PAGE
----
HomeLatest NewsIRS Hits the Brakes on $600 Venmo, PayPal Reporting Rule

IRS Hits the Brakes on $600 Venmo, PayPal Reporting Rule

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The IRS announced on Tuesday that it is delaying a controversial tax reporting requirement targeting Americans who made more than $600 online through third-party payment apps like Venmo or PayPal.

The rule change – approved by Democrats in March 2021 with the passage of the American Rescue Plan – would have required payment platforms, including Venmo, PayPal, Etsy, and Airbnb, to send Form 1099-K to the IRS and users if their transactions totaled more than $600 over the course of the year.

The IRS is treating 2023 as an “additional transition year.” This means that users of payment apps are not required to submit Form 1099K unless their gross income exceeds $20,000, or they make 200 transactions within a calendar year. By 2024 the reporting threshold will be increased from $600 to $5,000.

The IRS has delayed reporting for the second consecutive year.

Danny Werfel, the IRS commissioner, stated in a press statement that “this stepped-in method will ensure tax administration while avoiding unnecessary confusion.” “It’s clear that a further postponement for tax year 2023 will avoid problems for both taxpayers and tax professionals.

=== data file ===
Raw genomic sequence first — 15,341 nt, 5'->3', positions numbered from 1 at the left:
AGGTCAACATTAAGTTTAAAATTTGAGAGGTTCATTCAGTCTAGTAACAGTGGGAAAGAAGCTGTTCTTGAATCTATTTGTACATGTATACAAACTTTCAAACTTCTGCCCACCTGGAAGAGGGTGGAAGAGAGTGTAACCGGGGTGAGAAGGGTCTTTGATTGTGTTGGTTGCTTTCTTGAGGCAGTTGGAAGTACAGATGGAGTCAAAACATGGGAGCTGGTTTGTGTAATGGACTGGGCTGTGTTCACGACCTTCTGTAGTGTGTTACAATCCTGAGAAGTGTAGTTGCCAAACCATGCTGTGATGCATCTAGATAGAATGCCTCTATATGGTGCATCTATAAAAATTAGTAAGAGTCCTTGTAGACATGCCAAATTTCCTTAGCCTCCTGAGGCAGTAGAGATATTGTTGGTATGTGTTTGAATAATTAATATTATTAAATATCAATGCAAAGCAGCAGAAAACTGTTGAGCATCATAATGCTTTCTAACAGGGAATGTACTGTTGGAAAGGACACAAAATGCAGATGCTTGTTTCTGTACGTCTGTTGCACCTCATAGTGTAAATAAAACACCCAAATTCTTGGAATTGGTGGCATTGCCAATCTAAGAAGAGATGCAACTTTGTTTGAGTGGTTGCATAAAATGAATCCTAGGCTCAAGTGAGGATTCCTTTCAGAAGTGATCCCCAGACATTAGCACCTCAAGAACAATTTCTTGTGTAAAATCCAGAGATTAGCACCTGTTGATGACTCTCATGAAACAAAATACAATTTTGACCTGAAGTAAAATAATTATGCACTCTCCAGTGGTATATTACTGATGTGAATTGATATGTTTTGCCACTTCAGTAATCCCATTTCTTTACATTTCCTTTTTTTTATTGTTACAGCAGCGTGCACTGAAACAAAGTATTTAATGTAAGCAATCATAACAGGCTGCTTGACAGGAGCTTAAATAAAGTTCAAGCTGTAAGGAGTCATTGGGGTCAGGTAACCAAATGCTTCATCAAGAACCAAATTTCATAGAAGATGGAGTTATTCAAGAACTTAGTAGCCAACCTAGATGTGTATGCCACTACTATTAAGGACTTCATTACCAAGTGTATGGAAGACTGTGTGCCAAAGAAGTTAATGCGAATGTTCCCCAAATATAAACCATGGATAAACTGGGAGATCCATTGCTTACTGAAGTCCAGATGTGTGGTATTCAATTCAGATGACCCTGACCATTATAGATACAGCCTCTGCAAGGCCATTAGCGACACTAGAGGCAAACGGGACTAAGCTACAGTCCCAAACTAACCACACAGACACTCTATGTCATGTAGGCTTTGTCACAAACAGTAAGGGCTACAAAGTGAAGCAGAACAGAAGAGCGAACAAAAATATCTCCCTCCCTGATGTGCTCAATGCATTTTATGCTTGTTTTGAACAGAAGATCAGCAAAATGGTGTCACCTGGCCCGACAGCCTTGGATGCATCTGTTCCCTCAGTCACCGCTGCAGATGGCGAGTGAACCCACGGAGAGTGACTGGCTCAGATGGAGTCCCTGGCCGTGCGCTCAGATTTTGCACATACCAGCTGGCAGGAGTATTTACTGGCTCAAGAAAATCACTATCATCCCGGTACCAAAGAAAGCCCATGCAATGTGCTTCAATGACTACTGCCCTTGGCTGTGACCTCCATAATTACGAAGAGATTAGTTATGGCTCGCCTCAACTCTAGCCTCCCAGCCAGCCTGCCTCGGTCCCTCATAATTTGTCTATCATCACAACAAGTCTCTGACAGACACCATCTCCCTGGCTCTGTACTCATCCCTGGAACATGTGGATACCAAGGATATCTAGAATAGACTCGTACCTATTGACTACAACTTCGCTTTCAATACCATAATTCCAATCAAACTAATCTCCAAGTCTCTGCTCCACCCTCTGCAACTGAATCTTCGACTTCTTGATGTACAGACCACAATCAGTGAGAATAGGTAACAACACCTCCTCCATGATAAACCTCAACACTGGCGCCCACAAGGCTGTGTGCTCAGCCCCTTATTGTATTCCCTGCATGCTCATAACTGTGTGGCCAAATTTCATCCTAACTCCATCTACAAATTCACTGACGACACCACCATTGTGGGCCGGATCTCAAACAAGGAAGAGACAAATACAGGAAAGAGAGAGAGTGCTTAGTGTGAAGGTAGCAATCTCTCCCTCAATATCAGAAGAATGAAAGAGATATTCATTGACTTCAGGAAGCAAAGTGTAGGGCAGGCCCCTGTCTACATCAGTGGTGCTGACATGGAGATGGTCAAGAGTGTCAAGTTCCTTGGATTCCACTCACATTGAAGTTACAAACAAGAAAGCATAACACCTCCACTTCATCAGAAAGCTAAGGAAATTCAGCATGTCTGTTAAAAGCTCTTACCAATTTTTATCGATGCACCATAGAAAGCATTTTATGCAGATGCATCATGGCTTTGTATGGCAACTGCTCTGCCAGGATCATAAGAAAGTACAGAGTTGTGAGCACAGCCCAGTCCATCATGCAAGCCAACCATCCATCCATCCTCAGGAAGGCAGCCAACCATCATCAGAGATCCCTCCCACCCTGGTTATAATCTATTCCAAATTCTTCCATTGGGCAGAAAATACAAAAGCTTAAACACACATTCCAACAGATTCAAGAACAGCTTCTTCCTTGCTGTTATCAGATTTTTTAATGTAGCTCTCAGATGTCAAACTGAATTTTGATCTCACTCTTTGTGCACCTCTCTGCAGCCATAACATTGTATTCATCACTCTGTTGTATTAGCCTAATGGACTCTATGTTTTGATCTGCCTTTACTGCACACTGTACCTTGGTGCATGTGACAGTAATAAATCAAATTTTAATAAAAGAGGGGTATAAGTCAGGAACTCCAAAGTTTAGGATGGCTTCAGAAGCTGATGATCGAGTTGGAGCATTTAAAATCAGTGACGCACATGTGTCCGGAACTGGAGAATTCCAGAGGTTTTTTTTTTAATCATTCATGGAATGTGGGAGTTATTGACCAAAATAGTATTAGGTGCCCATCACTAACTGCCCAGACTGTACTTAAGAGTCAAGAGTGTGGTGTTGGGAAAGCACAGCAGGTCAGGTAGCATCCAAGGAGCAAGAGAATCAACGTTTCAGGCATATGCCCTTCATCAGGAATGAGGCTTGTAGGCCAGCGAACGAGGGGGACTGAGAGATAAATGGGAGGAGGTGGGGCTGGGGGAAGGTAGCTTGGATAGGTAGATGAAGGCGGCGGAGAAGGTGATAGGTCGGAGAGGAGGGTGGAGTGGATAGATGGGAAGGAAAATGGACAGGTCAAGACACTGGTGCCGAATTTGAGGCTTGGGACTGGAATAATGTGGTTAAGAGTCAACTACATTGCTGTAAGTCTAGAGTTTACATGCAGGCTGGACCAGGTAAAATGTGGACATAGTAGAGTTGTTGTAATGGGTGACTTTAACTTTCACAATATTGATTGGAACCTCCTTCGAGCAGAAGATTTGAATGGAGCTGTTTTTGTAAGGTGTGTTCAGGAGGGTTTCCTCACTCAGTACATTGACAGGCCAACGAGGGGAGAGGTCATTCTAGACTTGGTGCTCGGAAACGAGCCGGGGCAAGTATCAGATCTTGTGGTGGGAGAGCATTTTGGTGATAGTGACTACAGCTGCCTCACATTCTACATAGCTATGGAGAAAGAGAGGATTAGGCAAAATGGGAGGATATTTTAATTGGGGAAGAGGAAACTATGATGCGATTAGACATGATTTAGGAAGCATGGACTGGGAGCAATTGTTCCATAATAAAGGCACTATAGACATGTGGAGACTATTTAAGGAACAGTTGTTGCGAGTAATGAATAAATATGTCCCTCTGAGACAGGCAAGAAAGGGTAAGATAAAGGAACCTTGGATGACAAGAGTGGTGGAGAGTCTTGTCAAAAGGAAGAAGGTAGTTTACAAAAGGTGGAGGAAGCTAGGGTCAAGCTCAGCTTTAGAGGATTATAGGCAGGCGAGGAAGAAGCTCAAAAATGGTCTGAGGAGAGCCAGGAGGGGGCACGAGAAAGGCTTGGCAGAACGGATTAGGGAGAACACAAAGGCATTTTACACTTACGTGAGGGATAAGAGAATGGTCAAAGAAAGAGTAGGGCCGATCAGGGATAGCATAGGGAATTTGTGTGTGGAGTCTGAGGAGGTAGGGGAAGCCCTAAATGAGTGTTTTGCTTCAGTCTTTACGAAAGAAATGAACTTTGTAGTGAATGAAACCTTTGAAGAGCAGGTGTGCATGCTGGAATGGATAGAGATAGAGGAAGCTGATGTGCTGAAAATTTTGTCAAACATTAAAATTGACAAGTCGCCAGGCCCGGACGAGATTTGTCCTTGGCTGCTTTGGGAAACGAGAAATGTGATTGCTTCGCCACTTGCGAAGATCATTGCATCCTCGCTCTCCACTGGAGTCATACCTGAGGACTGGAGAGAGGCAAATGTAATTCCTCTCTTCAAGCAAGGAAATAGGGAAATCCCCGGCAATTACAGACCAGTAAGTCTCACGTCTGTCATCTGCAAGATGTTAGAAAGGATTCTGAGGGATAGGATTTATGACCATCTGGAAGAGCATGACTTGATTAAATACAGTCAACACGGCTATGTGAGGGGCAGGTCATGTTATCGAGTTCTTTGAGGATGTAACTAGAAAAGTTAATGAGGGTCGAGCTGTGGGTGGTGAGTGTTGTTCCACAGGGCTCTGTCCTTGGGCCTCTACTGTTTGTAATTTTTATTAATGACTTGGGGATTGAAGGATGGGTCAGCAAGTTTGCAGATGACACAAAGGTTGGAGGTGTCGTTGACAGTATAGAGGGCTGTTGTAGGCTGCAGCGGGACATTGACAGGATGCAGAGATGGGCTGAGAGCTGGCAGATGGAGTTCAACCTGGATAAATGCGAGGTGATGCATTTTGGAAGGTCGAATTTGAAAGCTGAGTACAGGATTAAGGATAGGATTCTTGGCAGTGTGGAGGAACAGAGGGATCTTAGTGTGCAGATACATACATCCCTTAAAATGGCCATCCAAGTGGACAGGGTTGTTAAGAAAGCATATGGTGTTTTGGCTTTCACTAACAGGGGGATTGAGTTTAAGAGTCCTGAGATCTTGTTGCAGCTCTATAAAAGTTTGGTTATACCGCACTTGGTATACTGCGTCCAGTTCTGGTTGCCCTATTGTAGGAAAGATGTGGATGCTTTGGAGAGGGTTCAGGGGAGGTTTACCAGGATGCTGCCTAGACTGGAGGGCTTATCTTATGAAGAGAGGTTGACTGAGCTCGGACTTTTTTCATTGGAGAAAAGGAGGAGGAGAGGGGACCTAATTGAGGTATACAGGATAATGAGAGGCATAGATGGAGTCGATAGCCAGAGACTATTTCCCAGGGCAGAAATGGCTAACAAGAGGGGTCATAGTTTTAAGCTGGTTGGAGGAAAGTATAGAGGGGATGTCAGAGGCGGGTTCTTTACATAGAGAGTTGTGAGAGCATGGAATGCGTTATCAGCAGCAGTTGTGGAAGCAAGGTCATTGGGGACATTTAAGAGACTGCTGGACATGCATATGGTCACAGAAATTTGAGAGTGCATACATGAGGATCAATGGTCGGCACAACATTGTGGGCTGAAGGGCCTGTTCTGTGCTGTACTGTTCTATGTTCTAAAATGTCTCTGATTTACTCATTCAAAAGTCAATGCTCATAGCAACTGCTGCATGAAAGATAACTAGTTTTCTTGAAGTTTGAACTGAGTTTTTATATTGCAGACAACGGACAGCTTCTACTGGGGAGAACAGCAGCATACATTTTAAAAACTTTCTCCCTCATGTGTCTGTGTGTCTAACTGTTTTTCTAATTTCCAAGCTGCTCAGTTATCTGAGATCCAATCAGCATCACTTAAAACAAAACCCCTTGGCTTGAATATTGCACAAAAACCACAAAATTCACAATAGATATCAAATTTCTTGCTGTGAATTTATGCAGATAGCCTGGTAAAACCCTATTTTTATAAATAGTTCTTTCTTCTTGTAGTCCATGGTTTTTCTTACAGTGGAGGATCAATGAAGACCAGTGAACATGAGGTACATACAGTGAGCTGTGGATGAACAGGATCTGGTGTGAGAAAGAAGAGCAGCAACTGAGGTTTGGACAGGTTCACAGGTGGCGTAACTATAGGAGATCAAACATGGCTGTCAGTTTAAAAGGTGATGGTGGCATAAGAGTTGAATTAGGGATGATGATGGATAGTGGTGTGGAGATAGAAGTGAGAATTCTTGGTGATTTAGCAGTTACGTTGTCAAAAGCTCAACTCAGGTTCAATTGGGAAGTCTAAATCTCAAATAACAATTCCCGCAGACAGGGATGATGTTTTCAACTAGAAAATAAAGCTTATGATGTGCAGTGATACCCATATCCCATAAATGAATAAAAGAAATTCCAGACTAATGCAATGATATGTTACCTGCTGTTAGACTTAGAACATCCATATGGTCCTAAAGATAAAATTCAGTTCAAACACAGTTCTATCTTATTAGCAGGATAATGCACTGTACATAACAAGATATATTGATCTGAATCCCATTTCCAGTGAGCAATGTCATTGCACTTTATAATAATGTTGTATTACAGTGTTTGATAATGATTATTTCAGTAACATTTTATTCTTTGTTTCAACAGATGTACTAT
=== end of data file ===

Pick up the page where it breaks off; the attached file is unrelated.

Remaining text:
This rule only applies to payments for goods or services. Venmo or PayPal payments for roommate rent are not included. If a sofa was bought for $300 and sold for $250 then the money received will not be taxed.

PayPal previously stated that it does not include the payment of gifts, dinners, or shared trips to friends and family via Venmo or PayPal.

The law is designed to punish Americans for failing to declare their gross income. Some critics say this is the worst kind of government overreach and that it could harm small businesses.

Business owners are already required to report this income. Now, the IRS can determine how much the business owner made from cash apps regardless of the amount they report on the 1099K.

Businesses and individuals can use Form 1099K to report payments received for goods and services during the calendar year. Certain amounts are exempt from taxation and excluded from gross income, including amounts from items sold for a loss, or amounts reimbursed.

Once implemented, the lower threshold for reporting online income could bring millions of Americans online. According to the Pew Research Center, roughly one-fourth earn additional income from renting their home out, selling online, or working on digital platforms.

Werfel said that after collecting feedback for many months from different groups, they felt it necessary to take more time before implementing the new reporting requirements.

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